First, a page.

Of all the surgical devices listed here, VNS has been around the longest and has been used in maximum number of patients.
How it Works
Vagus nerve is a large nerve in the neck (one on each side), which has widespread connections within the brain. Scientists discovered that by regular low intensity electrical stimulation of the vagus nerve, brain excitability towards seizures could be reduced over time.
The VNS is a hockey-puck sized device with an inbuilt battery (some models are smaller). The device is placed under the skin on (usually) the left side of the chest. A thin wire is tunneled under the skin the device to the vagus nerve on the same side. Thus, the patient has two areas of small surgeries- 1) Left side of the chest and 2) the left side of the neck to attach wires to the vagus nerve. No brain surgery is done. After a brief period to allow healing of the scars, the device is switched on.
The device is programmable and can be adjusted to provide the electrical stimulation like clockwork. The doctor can decide several settings such as the intensity of the current, duration of the current, time interval of stimulation etc. To maximize patient comfort, the current settings are usually increased in small increments over several weeks. A typical setting may involve low intensity current stimulation lasting for 30s once every 5 min. Patients are also provided a specialized magnet to activate the device for brief pre-set period and provide ‘extra dose’, perhaps around the time of a seizure or warning symptom. The device has 5 current models. The more recent models, though working on the same principal of regular vagal nerve stimulation, may allow more flexibility of settings such as reduced stimulation during certain hours, heartrate detection and extra stimulation with heart rate changes (which may be caused by a seizure).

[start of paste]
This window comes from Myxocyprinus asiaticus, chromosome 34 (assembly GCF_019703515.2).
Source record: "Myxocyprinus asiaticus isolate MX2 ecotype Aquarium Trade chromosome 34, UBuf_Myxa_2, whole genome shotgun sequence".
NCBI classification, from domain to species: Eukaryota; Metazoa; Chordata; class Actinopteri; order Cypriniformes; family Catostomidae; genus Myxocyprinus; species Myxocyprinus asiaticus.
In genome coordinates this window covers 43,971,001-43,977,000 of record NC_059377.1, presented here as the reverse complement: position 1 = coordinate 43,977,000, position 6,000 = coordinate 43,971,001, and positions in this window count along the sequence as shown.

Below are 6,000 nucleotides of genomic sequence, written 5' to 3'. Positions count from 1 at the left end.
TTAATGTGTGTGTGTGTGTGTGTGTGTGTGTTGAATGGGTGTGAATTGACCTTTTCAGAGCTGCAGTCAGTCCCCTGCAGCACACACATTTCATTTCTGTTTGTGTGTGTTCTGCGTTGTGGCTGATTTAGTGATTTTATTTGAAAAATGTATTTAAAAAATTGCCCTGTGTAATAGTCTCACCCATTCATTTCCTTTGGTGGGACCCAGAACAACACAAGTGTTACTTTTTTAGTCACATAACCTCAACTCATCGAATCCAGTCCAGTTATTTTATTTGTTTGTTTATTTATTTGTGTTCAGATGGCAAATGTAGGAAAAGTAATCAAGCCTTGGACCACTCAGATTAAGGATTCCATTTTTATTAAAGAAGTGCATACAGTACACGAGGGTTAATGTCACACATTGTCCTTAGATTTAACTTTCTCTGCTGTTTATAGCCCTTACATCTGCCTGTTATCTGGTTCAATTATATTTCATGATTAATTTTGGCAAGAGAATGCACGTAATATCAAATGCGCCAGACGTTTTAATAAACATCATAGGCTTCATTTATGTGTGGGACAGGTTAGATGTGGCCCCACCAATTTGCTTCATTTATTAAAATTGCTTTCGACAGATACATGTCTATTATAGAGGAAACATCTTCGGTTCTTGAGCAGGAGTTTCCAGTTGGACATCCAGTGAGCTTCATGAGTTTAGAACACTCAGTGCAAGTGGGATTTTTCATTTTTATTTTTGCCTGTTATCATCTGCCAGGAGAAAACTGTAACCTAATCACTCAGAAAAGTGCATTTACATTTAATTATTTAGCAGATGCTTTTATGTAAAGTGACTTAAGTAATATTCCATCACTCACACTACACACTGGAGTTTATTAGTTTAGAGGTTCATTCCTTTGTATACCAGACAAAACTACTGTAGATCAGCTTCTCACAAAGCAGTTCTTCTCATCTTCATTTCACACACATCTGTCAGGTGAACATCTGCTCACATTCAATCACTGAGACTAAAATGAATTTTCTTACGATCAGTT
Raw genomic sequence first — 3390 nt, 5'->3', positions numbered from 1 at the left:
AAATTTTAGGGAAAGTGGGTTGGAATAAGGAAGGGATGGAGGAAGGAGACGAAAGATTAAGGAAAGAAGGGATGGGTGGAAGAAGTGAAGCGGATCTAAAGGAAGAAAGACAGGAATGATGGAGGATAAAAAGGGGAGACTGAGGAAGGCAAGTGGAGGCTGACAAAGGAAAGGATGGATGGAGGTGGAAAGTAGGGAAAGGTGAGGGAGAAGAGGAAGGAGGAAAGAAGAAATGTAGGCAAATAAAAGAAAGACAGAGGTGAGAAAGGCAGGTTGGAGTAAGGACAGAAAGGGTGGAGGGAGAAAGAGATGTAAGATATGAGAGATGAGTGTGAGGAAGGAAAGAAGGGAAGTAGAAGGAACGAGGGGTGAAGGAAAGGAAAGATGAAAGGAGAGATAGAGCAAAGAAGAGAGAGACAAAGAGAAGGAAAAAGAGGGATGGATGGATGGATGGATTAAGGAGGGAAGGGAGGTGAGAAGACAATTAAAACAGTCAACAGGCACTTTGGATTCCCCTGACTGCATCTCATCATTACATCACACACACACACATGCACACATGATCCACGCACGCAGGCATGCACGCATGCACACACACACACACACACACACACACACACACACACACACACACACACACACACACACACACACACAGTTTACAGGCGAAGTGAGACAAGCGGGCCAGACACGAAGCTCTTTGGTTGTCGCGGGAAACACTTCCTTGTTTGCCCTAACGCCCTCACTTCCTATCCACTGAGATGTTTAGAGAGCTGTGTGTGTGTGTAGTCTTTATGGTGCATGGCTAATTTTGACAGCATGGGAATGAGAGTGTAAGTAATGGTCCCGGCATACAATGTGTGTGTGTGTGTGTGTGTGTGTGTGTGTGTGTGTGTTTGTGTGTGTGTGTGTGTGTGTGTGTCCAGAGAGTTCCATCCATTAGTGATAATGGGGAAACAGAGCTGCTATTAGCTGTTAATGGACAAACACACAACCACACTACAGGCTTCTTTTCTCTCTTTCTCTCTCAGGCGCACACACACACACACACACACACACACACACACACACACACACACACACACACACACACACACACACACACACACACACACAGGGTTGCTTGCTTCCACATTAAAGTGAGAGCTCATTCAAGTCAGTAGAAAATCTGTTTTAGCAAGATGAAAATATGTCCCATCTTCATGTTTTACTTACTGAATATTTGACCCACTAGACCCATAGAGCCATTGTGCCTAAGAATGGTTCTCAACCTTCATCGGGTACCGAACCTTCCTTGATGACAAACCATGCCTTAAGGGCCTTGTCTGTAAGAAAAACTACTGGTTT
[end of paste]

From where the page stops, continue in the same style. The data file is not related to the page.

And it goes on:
Though VNS may not make a patient seizure free, it can significantly reduce the occurrence of seizures. In earlier studies patients reported average of nearly 25% reduction in seizures in the first 3 months of device placement. The benefit may improve with time and nearly 60% patients reported reduction of seizures by at least half by 3 years of device placement. Patients may also report improved quality of life, as tested by standardized questionnaires.
The surgery and the device are usually well-tolerated. After surgery, a small risk of infection or surgery related complication maybe seen which may be easily controlled. When the device is delivering the current, patients may notice temporary change in voice, cough, tickling in throat etc. Usually these symptoms reduce in time and patients do not notice them or are not troubled by them. Adjustments to the current settings may also be helpful. Patients who find the device effective replacement of the device will be needed after the battery drains out, usually once every 3-5 yrs. depending upon the device setting and usage.
Of all the three devices available for treatment of epilepsy only VNS has current approval for use in children and in patients with generalized epilepsy.
Additional info: https://www.epilepsy.com/learn/treating-seizures-and-epilepsy/devices/vagus-nerve-stimulation-vns
Wheless JW, Gienapp AJ, Ryvlin P. Vagus nerve stimulation (VNS) therapy update. Epilepsy Behav. 2018 Nov;88S:2-10.
Schulze-Bonhage A. Long-term outcome in neurostimulation of epilepsy. Epilepsy Behav. 2019 Feb;91:25-29.